Researchers from Scotland’s Rural College in Aberdeen fear the bugs will thrive in the warm polytunnels used by soft fruit growers in areas such as Tayside.
Members of Britain’s burgeoning wine industry are also worried. If significant numbers of stink bugs move into bunches of grapes, their smell can contaminate the delicate flavours of a wine.
Naturally, allotment societies are abuzz with the news. But stink bugs are not just after our crops. This time of year, they’re seeking shelter and warmth in your garden shed, garage or, ideally, a spare bedroom.
They creep in through teeny cracks in window and door frames, form what has been described rather revoltingly as ‘a crust of moving bugs’ on the inside of the glass and settle in for the winter.
Which is all very well until they’re disturbed or alarmed and start releasing their very putrid smell — which can cause allergic reactions in some people — from glands in their knee joints.
And while they are not poisonous and don’t transmit disease, they do bite humans, are frustratingly difficult to catch and require professional exterminators. Rather alarmingly, it goes without saying the bug in Wisley is not a one-off.
The Natural History Museum says it has also recorded a stink bug in the county — in the home of a woman who had contacted their insect experts via a Facebook group.
As part of a wider study, scientists at the museum and the horticultural research institute NIAB EMR have found evidence of the stink bug in multiple areas of the UK.
Yesterday, Dr Glen Powell, head of plant health at the RHS, said his team was searching for signs of a colony and likened it to the Harlequin ladybird.
The Harlequin only arrived in the UK from Asia in 2004 but, thanks to its penchant for devouring other ladybirds’ eggs and larvae and out-competing native species for prey, rapidly became one of our most common ladybirds.
For all that though, the future is perhaps not quite as bleak as it could be. Firstly, our climate and growing season isn’t as conducive as it is in much of the U.S. and Europe.
Also, blessedly, they don’t breed quite as fast as you’d imagine — certainly not at the rate of aphids — laying between two and three rounds of about 30 light green eggs on the underside of leaves each year.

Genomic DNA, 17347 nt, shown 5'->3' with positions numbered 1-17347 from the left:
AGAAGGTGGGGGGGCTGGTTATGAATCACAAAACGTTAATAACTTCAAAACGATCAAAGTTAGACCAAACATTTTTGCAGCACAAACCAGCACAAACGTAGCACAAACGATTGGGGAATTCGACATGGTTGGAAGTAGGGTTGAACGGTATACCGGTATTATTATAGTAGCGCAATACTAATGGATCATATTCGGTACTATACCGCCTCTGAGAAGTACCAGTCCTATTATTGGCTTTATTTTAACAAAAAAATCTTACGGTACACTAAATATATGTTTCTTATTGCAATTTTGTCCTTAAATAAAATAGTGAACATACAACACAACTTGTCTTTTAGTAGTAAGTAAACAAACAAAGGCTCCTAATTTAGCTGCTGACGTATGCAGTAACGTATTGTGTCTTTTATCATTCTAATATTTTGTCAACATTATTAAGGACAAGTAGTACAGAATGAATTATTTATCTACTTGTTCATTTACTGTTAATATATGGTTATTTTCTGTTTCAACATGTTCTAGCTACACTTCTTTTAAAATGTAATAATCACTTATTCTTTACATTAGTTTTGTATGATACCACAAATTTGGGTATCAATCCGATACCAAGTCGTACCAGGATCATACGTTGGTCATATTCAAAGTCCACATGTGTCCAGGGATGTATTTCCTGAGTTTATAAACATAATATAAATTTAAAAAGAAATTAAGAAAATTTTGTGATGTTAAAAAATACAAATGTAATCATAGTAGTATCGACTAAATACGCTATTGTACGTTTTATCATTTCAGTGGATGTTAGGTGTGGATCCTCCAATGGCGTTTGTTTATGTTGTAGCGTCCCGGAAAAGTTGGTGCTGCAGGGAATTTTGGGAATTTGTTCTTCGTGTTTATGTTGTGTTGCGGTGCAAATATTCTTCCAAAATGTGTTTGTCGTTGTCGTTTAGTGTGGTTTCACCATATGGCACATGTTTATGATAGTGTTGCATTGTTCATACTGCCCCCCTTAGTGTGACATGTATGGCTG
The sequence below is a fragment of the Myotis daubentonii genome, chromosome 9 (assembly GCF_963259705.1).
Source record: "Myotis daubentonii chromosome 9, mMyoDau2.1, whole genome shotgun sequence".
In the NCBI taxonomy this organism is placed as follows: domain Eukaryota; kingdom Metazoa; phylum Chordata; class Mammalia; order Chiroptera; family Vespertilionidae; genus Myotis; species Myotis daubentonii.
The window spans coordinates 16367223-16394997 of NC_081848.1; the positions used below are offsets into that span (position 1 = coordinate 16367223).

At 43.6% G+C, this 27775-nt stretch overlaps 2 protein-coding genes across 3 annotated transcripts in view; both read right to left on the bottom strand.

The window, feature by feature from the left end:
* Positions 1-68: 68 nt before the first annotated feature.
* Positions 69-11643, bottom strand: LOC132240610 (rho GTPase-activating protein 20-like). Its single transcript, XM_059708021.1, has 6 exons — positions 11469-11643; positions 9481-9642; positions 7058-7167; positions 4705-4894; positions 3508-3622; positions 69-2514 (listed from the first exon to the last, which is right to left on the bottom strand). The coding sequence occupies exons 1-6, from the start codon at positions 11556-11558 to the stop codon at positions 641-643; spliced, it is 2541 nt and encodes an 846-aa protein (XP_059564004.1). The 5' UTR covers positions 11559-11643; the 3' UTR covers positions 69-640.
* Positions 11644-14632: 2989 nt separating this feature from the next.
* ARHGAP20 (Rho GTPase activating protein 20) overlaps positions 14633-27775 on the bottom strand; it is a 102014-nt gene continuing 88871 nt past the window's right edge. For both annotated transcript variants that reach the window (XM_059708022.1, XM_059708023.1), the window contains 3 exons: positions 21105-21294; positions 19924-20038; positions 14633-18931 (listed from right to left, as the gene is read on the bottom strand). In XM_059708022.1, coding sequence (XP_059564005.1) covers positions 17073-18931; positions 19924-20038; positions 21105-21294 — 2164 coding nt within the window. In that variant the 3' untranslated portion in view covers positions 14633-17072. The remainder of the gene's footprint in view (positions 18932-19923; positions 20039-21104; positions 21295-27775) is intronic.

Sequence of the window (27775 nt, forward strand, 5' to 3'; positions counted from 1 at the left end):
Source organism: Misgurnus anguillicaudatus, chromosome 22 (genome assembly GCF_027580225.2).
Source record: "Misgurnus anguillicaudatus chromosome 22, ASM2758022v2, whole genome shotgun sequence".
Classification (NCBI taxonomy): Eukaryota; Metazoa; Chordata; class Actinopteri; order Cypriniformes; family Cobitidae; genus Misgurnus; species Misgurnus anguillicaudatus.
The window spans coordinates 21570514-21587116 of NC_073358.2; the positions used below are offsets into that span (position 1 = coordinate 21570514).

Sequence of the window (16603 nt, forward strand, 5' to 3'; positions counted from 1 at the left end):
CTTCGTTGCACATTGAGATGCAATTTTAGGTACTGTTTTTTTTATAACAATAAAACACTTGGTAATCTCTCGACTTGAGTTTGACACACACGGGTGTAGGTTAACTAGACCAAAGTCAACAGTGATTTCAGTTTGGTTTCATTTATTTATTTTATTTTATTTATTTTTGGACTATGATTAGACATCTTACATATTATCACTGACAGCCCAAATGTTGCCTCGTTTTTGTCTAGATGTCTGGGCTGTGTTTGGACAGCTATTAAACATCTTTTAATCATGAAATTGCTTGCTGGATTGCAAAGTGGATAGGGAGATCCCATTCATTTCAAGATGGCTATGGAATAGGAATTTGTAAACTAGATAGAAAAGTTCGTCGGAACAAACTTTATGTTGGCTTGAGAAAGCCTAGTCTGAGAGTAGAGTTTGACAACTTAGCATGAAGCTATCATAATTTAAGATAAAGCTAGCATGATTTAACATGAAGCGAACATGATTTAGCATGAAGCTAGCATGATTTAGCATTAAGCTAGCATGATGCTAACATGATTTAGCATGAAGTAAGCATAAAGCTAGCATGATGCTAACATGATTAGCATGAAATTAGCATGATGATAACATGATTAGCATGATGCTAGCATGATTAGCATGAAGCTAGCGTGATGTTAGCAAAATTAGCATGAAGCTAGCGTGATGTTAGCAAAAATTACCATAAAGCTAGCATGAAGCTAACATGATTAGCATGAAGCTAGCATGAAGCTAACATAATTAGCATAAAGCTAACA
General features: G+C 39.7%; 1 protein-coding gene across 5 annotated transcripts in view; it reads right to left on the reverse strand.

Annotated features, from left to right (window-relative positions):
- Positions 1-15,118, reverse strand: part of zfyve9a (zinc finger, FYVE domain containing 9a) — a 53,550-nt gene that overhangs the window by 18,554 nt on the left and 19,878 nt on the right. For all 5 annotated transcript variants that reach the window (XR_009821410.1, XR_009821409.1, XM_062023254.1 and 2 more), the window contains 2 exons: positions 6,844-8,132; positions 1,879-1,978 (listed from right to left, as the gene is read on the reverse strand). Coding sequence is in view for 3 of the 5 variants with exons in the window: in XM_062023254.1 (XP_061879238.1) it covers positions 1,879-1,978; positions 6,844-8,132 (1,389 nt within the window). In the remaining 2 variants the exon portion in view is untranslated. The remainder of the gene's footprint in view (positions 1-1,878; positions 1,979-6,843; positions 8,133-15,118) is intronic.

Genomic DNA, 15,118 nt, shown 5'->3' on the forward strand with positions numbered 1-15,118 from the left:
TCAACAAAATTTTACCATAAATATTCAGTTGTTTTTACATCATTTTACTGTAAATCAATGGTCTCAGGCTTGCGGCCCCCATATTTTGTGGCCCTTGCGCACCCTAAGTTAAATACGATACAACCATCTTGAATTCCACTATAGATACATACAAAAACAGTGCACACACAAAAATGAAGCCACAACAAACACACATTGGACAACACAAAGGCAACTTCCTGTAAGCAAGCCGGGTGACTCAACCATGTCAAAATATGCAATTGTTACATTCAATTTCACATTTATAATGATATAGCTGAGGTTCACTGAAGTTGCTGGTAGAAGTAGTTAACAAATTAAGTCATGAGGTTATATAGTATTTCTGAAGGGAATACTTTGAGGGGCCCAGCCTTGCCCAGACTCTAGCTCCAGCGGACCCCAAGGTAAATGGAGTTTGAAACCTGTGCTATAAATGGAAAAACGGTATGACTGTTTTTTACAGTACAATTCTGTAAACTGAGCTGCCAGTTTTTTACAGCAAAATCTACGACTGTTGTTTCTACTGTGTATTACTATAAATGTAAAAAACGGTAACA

Most of those are spoiled by wasps, one of their many effective predators, along with birds, spiders, beetles and other bugs.
Last year, a stink bug (real name Halyomorpha halys) was trapped at Rainham Marshes nature reserve, Essex. Since then, they have been sighted in London and Hampshire (stock image)
The wasp, for example, lays her eggs inside those of the stink bug, and stops up to 85 per cent of the stink bug spread.
Even so, steps clearly need to be taken. Not least to determine how on earth they’ve got in.
Buglife CEO Matt Shardlow puts it down to imported pot plants — although not via the foliage, but in the soil.
‘Plants get a health certificate but not the soil they’re sitting in, so there could be a whole batch of eggs or worms, or something else hibernating,’ he says.
‘There are no checks at all, so we’re getting hundreds of invasive species arriving in the UK. We have to be more careful with our border.’
He’s quite right. The cost to the national purse caused by the import of invasive species is a staggering £122 million a year.
So how at risk are we really from this smelly imposter?
According to Dr Powell, it isn’t ‘a sudden invasion but potentially a gradual population build-up and spread, exacerbated by our warming world’.
Shardlow, however, is a teeny bit more upbeat. ‘By the time they come to light, it’s usually too late, but we may get away with this,’ he says. ‘We’ll just have to wait and see…’
In the meantime, if you find what you think could be a stink bug in your fruit tree, garden, allotment or spare bedroom, don’t try to catch it, don’t alarm it — unless you’ve got a very robust nose — and don’t squash it.
Get in touch with Defra — and thank your lucky stars you’re not a fruit farmer.